Editor’s note: This article has been updated since its publication.
The Associated Students Board voted unanimously on Wednesday that it has no confidence in the administration of President Mark Rocha. At the same three-hour marathon session in the Creveling Lounge, the AS also voted unanimously to censure the administration.
“I absolutely support the student government’s decision to take action into [its] own hands,” said Rich Copenhagen, president of the Student Senate for California Community Colleges, who flew from Oakland for the meeting, “and to tell the administration how they feel about being disenfranchised and left out of the process. It is very important for student leaders to stand up for their students and make sure they are involved in big decisions that are being made on the campus, especially ones that are of this magnitude where you are changing the entire academic calendar.”
Attempts to reach President Rocha for comment were unsuccessful.
Associated Students President Simon Fraser was frustrated with the administration’s ignorance of issues brought up by the AS.
“This is an extreme …momentous step. It’s not somewhere I want to be,” he said. “We are at the point where I have to beg and plead to get stuff on the table [for shared governance discussion] … I believe there is no other option for us.”
Board of Trustees President John Martin said that the Board has always considered the students’ voice, in a statement received on March 5.
“PCC has a long history of energetic, intelligent students in the Associated Student government,” he said. “The Board has always listened carefully to the Associated Student government representatives.”
Senior Vice President Robert Bell reached out to support the process and steps the AS took.
“I’m not supporting the vote, but I do support the ASPCC executive committee’s process which reached the conclusion they came to,” Bell said in a phone interview after the meeting. “They represent the opinion of 22,000 students.”
According to the resolution, the AS has no confidence and a lack of trust in the president’s administration due to the process by which the current calendar was decided. The resolution condemns the “irresponsible decisions” to change the calendar with an incomplete understanding of the impact on student transfers.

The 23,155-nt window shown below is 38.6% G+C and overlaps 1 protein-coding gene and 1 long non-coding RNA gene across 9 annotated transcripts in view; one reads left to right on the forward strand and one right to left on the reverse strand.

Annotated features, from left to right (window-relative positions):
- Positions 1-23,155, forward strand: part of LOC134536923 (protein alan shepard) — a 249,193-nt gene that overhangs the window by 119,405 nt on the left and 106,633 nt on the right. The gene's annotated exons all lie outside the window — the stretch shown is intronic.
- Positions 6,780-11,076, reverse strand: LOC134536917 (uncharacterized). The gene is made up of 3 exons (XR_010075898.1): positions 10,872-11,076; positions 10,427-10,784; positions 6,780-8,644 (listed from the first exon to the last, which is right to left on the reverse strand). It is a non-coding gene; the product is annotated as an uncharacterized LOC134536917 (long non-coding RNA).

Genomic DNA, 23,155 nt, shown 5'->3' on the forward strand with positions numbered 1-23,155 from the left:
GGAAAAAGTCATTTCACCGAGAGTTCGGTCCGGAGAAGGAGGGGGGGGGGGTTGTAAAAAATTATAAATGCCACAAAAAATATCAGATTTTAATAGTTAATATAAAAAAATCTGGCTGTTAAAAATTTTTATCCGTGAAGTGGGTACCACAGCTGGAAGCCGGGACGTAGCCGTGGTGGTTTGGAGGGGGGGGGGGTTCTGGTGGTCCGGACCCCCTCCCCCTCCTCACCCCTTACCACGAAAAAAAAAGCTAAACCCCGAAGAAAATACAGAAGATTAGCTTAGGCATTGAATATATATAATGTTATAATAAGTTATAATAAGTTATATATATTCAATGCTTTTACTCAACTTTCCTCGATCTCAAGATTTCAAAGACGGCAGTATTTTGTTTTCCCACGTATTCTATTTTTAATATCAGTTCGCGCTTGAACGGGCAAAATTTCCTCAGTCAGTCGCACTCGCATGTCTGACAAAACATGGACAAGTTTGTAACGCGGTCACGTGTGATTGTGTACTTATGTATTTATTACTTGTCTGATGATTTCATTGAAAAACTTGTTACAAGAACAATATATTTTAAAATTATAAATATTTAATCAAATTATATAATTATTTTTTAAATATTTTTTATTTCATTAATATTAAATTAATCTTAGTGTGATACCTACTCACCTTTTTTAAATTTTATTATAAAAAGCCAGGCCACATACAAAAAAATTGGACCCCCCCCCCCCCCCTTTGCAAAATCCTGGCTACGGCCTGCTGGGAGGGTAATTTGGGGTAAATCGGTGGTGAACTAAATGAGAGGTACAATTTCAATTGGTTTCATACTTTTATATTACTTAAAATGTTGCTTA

Thomas Hatfield, vice chairman of the lobby committee, was concerned about Rocha’s absence at the meeting, after he had been requested by Fraser to attend or send a representative.
“Where is Dr. Rocha? We are directly discussing his administration. Why isn’t he here to defend[it]?” he said.
Sarah Belknap, undecided, told of her personal attempts to tell the Board of possible consequences of the calendar change on transfer rates.
“I sat with information in my hands with my hand raised for over an hour that transfers would not be able to go in [for fall 2013 transfer]. This was a completely foreseeable problem,” Belknap said. “It was not so much a mistake but a willful negligence.”
AS Vice President of Public Relations Peter Torres was concerned about administrators’ job security with the release of the resolutions of no confidence and censure.
“I’m scared for a lot of members of the administration [and their] job security,” he said. “I’m scared Rocha will go after them.”
The vote of censure included claimed wrongdoings of the Rocha administration in barring students from the opportunity to transfer due to the elimination of the winter intersession.
The AS board felt it was forced to take the initiative of aiding students in transferring to four-year institutions because the administration did not.
Fraser said he will present the resolutions to the Board of Trustees at their next meeting on March 13.